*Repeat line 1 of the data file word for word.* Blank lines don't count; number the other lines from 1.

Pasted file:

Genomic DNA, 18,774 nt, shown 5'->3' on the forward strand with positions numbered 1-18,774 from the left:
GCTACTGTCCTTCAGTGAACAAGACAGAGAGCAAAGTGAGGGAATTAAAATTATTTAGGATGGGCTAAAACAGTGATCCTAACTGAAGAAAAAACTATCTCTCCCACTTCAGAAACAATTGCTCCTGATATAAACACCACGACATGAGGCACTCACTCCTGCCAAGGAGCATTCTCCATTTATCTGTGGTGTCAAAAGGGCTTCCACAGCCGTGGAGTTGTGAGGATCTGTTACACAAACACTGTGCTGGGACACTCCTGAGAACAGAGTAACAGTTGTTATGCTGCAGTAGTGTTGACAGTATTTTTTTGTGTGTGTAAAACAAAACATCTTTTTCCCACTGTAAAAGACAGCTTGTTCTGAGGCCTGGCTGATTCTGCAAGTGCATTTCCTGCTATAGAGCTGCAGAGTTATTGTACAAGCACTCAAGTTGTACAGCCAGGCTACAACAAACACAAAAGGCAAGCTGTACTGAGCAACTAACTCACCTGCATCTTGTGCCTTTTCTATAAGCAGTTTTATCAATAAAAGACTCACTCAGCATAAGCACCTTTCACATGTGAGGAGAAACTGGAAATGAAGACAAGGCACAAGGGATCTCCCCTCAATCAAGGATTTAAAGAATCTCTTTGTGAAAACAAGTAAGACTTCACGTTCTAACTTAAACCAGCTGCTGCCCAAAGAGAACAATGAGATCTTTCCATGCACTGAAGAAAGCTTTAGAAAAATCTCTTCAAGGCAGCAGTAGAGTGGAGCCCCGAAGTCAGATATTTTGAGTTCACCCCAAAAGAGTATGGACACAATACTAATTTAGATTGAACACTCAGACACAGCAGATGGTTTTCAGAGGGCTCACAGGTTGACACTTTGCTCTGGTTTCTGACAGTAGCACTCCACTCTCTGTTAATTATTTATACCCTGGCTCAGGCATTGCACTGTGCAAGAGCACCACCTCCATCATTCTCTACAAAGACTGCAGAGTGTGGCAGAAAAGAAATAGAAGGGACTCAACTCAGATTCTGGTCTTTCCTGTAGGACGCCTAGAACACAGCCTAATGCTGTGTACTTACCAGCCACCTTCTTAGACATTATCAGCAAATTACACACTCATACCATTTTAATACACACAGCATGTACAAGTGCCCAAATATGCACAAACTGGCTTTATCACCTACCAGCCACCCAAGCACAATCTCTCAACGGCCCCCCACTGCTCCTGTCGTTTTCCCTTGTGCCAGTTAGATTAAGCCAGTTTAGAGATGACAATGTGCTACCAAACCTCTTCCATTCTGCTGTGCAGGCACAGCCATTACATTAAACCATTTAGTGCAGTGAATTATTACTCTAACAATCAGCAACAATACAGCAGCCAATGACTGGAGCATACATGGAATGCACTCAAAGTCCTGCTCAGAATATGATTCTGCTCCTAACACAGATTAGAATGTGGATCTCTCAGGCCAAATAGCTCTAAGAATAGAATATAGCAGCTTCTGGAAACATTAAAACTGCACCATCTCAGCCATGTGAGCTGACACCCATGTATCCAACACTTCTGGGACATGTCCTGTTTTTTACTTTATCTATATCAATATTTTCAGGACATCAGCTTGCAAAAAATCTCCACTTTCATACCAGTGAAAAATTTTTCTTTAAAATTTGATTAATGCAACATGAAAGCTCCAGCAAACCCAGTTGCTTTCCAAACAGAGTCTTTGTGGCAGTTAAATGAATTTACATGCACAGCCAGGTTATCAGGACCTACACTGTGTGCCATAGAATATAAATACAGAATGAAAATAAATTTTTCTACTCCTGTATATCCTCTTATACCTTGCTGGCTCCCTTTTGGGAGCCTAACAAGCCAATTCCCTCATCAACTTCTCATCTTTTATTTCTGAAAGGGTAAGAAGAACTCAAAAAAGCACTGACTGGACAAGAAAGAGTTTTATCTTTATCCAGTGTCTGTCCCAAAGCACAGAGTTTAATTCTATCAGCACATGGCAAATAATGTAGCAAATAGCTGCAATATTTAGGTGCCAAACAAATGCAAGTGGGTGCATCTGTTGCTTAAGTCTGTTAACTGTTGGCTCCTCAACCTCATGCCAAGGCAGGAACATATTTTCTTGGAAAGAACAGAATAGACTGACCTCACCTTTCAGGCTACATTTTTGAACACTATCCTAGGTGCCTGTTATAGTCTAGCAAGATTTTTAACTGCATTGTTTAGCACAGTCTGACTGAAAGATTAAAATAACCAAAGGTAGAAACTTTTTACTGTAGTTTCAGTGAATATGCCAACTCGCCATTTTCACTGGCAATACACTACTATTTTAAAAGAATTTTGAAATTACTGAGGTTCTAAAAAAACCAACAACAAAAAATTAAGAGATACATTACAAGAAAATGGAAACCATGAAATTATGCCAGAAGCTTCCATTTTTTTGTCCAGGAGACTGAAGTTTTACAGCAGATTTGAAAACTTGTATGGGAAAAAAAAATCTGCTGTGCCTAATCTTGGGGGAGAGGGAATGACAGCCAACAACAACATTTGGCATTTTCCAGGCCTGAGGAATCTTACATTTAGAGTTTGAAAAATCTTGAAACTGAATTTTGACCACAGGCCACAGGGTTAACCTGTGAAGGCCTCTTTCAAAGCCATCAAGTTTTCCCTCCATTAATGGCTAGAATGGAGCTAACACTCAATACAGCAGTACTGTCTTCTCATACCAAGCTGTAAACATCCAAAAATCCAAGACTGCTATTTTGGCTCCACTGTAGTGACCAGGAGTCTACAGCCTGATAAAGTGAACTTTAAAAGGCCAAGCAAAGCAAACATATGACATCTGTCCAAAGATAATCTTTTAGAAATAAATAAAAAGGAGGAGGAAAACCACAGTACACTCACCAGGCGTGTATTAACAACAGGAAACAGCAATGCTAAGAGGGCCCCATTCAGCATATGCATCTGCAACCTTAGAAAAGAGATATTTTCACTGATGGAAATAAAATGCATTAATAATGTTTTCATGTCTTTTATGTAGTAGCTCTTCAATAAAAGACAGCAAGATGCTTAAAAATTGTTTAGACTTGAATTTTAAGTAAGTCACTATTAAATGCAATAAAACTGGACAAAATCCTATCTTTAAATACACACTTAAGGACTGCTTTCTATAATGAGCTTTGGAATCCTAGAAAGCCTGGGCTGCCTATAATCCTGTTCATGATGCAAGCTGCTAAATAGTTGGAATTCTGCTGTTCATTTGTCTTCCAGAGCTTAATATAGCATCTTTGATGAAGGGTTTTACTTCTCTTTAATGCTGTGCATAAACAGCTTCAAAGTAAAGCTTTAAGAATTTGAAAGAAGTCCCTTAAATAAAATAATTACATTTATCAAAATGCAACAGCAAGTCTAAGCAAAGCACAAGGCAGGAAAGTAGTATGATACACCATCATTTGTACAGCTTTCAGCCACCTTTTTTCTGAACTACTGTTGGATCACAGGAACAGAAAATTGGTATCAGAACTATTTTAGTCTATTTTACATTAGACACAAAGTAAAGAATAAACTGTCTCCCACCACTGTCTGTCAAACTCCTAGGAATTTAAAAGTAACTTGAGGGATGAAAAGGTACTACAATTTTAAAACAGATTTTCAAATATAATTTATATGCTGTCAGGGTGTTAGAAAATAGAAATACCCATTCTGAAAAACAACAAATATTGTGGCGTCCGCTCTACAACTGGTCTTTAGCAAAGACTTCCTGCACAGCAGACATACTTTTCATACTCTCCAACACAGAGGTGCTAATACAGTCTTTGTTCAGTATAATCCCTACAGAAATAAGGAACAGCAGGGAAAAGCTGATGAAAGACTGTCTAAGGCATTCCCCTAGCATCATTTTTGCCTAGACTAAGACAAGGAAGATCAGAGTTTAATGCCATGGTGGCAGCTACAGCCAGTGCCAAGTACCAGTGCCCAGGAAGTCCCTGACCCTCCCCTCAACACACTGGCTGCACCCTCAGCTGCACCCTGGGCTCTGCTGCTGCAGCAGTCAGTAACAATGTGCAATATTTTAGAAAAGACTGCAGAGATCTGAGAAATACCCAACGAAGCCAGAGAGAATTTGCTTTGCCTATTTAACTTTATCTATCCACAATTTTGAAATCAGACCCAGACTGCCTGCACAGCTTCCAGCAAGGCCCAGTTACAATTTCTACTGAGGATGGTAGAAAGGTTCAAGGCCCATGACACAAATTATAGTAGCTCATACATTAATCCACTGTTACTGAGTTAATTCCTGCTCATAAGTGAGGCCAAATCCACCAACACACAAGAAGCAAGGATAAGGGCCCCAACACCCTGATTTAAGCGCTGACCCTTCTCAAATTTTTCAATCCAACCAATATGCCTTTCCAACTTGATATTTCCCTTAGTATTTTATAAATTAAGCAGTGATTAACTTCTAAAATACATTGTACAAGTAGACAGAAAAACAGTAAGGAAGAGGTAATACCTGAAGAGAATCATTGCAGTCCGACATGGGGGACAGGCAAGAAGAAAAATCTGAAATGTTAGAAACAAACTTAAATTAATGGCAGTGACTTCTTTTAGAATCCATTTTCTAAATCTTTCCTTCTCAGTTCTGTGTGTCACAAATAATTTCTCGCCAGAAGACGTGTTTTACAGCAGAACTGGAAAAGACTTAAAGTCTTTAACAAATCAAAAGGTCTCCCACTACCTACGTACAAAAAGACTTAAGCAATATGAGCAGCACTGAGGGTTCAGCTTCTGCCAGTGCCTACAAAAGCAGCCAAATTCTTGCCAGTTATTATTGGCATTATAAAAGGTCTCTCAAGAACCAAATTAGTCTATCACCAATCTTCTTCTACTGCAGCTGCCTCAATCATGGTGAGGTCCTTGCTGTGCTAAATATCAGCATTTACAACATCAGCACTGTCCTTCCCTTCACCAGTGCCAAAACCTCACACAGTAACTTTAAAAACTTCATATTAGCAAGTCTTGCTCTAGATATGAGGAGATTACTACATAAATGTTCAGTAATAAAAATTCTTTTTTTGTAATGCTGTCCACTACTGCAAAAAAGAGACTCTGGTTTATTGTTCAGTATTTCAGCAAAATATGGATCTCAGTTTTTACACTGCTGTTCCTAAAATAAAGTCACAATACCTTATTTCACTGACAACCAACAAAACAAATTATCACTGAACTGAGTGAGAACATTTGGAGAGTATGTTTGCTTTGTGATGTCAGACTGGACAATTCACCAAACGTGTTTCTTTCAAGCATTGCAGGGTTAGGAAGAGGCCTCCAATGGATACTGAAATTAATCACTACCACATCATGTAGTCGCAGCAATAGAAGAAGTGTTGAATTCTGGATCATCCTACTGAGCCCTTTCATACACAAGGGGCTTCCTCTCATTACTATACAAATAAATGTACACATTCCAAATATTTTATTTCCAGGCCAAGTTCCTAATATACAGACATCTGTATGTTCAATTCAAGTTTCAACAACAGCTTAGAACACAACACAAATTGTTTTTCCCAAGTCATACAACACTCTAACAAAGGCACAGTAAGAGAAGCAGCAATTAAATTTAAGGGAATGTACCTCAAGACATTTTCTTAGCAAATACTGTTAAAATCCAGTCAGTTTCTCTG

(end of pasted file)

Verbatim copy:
Genomic DNA, 18,774 nt, shown 5'->3' on the forward strand with positions numbered 1-18,774 from the left: